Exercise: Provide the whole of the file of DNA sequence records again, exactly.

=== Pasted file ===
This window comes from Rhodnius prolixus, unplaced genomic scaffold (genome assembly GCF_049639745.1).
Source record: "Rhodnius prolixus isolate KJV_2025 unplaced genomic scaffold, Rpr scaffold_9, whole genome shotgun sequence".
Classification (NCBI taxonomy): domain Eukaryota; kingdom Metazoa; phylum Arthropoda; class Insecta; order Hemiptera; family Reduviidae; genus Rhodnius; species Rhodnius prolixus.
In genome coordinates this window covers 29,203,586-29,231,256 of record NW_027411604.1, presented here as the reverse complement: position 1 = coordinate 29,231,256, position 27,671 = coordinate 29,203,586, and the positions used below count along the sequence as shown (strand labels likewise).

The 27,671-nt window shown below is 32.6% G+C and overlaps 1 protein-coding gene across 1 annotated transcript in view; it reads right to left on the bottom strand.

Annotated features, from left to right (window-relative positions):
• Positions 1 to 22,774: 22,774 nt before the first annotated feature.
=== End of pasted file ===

This window comes from Rhodnius prolixus, unplaced genomic scaffold (genome assembly GCF_049639745.1).
Source record: "Rhodnius prolixus isolate KJV_2025 unplaced genomic scaffold, Rpr scaffold_9, whole genome shotgun sequence".
Classification (NCBI taxonomy): domain Eukaryota; kingdom Metazoa; phylum Arthropoda; class Insecta; order Hemiptera; family Reduviidae; genus Rhodnius; species Rhodnius prolixus.
In genome coordinates this window covers 29,203,586-29,231,256 of record NW_027411604.1, presented here as the reverse complement: position 1 = coordinate 29,231,256, position 27,671 = coordinate 29,203,586, and the positions used below count along the sequence as shown (strand labels likewise).

The 27,671-nt window shown below is 32.6% G+C and overlaps 1 protein-coding gene across 1 annotated transcript in view; it reads right to left on the bottom strand.

Annotated features, from left to right (window-relative positions):
• Positions 1 to 22,774: 22,774 nt before the first annotated feature.